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What's the Best Way to Cook Wild Rabbit?

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February 25, 2013

What's the Best Way to Cook Wild Rabbit?

By David Draper

Last week, I spent a few days at Willow Oaks Plantation near Madison, N.C., testing the new Sportsman version of Remington’s Versamax shotgun. The testing protocol included swinging the shotgun at running rabbits being hounded by a pack of howling beagles. This was my first beagles-and-bunnies experience, and I can’t remember the last time I had so much fun in the woods. No pressure trying to kill the biggest rack. No worries about scent or sound. And, if you miss, there’s a good chance the dogs will run the rabbit by you again. As one of the more experienced rabbit hunters remarked, “This is the way hunting is supposed to be.”

We also all agreed the Versamax Sportsman is what a semi-automatic shotgun is supposed to be: extremely reliable and easy on the shoulder. F&S Shotguns Editor, Phil Bourjaily, has called the Versamax one of the lightest kicking shotguns he’s ever shot—an assessment I can’t argue with. The new Sportsman is a stripped-down version of the Gen-1 model, with the same innovative gas-operated system that reliably cycles everything from 2 ¾-inch light field loads to 3 ½-inch magnums. In place of the original’s over-molded, adjustable stock, the Sportsman gets fitted with a standard synthetic version. The package also comes with just one choke—modified, instead of the top-line Versamax’s five ProBore chokes, and is packed a cardboard box, rather than a fancy, hard-plastic case. All this gets you the Versamax’s shot-after-shot reliability for a little more than a thousand bucks, or about $400 less than the original.

When I wasn’t firing the Versamax at fast-running rabbits or laughing at the pack of puppy-like beagles trailing them, I was considering all the ways to cook up a batch of bunnies. I know this is akin to counting chickens before they hatch, but that’s another great thing about rabbit hunting: Bunnies are abundant, so there’s a pretty good chance you won’t go home empty handed. And we didn’t. In two days of hunting, we shot more than a dozen cottontails.

The night after our first hunt, our cook Danny Martin served up some amazing barbecued rabbit. I’ll be sharing that recipe with you soon. Some of our rabbits may also end up in one of these five delicious dishes I’ve written about here. But I want to hear your thoughts on rabbits. Why are they so much fun to hunt, and what’s the best way to cook them?

Comments (16)

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All Comments
from DSMbirddog wrote 1 year 7 weeks ago

I don't get fancy with rabbits. I dip the pieces in seasoned flour and then fried. Served with fried potatoes and you can't go wrong.

+2 Good Comment? | | Report
from FSU70 wrote 1 year 7 weeks ago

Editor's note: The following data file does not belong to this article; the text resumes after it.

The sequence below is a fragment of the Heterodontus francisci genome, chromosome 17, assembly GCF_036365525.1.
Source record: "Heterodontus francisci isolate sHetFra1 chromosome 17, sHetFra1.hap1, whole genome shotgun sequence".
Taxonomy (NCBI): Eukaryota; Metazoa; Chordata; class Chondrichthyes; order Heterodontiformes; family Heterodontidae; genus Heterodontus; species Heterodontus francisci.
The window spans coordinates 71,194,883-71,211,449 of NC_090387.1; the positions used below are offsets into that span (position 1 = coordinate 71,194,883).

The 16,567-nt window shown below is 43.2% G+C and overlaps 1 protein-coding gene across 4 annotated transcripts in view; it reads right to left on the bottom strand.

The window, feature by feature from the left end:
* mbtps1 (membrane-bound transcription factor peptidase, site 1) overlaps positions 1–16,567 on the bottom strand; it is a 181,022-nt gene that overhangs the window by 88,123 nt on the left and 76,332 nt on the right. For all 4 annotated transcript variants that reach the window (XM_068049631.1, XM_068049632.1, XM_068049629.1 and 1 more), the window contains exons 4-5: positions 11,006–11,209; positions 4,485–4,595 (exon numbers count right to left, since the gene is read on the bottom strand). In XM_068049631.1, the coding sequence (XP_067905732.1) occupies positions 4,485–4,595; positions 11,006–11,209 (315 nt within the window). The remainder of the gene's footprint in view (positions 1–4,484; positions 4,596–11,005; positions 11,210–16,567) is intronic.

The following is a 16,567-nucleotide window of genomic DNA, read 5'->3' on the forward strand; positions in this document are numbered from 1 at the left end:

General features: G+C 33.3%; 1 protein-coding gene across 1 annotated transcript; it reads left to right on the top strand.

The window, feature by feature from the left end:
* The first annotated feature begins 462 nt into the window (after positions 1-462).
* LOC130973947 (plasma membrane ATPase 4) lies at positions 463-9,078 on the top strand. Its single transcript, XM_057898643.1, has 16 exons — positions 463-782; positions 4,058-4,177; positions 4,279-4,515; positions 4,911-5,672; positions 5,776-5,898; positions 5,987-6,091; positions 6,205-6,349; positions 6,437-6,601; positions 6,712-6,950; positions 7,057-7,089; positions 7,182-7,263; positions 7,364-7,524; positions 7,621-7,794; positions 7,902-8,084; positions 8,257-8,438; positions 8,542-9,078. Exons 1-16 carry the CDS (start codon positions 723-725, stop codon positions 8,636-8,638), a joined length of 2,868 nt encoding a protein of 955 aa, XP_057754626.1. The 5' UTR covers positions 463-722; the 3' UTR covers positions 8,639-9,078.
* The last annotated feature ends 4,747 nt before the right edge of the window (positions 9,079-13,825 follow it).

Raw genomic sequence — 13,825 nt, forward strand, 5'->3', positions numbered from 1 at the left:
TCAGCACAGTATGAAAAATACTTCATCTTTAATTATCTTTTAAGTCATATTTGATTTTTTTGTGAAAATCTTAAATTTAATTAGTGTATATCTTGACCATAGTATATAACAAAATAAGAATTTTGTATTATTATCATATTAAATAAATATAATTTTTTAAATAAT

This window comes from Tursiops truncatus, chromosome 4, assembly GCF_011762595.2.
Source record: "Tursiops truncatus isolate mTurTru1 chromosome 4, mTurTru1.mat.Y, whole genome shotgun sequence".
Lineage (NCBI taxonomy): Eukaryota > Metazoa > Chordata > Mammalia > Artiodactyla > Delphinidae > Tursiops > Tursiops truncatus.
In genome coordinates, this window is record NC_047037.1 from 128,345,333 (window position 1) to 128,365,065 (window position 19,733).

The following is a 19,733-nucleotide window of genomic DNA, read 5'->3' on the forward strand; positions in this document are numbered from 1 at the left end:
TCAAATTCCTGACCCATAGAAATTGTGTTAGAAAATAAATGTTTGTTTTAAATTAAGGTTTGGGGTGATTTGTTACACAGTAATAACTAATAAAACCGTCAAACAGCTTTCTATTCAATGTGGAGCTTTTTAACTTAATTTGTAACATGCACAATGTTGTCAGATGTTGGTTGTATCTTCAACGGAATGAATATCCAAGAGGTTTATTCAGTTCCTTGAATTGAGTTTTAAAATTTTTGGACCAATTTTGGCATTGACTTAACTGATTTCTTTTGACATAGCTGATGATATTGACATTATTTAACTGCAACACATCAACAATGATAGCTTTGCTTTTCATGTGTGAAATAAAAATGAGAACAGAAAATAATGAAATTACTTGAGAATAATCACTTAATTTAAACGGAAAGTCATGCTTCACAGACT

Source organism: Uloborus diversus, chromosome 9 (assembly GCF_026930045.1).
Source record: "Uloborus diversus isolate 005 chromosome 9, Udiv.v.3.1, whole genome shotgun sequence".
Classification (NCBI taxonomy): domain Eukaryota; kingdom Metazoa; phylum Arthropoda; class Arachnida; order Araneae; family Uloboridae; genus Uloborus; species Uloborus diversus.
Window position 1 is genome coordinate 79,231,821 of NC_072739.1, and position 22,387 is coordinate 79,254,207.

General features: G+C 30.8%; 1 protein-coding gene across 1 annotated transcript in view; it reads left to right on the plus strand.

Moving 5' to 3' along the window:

Back in the early 70's I got into rabbit hunting. As the one rabbit hunter in your story said "This is the way hunting is suppose to be" . I could not agree more. Back then I hunted with my "super single H & R 16 gauge and it was all I needed. The writer is also correct if you miss he will circle back around in a little while....... if another hunter doesn't get him first.
As far as eating, well if you know someone who is good at frying chicken, they can do a great job on rabbits as well. One of the most memorable meals I ever ate was when a friend of mine picked me up late one Sunday fall evening for our ride back to college. After throwing my suitcase in the trunk I got in the car and immediately smelled something delicious. My friend had been rabbit hunting that weekend with his Dad, Uncle and brother and his mother gave him a basket of fried rabbit and biscuits to eat on the drive back to school. That's a memory that is 45 years old but still vivid in my memory.

+3 Good Comment? | | Report
from Levi Banks wrote 1 year 7 weeks ago

I like braising them, I don't get too many myself but my dad usually gets me a couple and he's a pretty good shot. Still the nature of a shotgun, there's generally at least one piece of shot in the body and it's a lot easier to find if I braise then shred the meat. Although fried rabbit was a staple at family gatherings growing up and I've thought about making some myself with the rabbits Dad gave me this year.

0 Good Comment? | | Report
from JamesD wrote 1 year 7 weeks ago

In my part of the country we hunt snowshoe hares. It's one of the most exciting forms of hunting I enjoy. When hunting by myself I like a .22 rifle and a fresh snow. When hunting with the beagles we use shotguns and station ourselves in different locations where the rabbits may circle presenting an opportunity for a shot. I've eaten rabbit in many different ways and it's very tasty. A couple of hints on what not to do are, don't soak them in salt water it dries them out, makes them tough and kills the flavor. The other is par-boiling this also kills the flavor and makes them tough. If you cook them thoroughly but do not over cook them you'll find that they are one of the tastiest game animals on the menu.

0 Good Comment? | | Report
from Koldkut wrote 1 year 7 weeks ago

Fried, like DSM said, or crock potted. But after I had rabbit that a friend's wife cooked up, conejo guisado is the best!

+2 Good Comment? | | Report
from mayoaaron wrote 1 year 7 weeks ago

I stick them in a stew

0 Good Comment? | | Report
from canvasbackhunter wrote 1 year 7 weeks ago

I roll mine in a steak rub. Then i fashion a tray with small sides out of foil. i poor some beer in the foil with the rabbits till done. you can dip in bbq or eat as is. This way is my favorite.

0 Good Comment? | | Report
from 2lb.test wrote 1 year 7 weeks ago

Fried and with gravy, If I knew my grandmother's recipe I would share it but I don't know all the specifics.

+1 Good Comment? | | Report
from airbornedoc wrote 1 year 7 weeks ago

Pressure cook them until the meat falls off the bone, then shred with a fork or dice the meat, then mix in your favorite BBQ sauce concoction.

0 Good Comment? | | Report
from philbourjaily wrote 1 year 7 weeks ago

Spanish style, grilled with aioli. One of my all-time favorite dishes.

0 Good Comment? | | Report
from themadflyfisher wrote 1 year 7 weeks ago

I love traditional Hasenpfeffer. Also a sucker for fried.

0 Good Comment? | | Report
from ITHACASXS wrote 1 year 7 weeks ago

I love rabbit fried as they(wild bunnies) are almost always young enough to fry. My father liked to make a cacciatore(it means Hunter's style in Italian) when he shot a few.It's a casserole with tomato sauce.I must say that my bride of 24+ years made a rabbit pie that is still dreamed about by my whole family.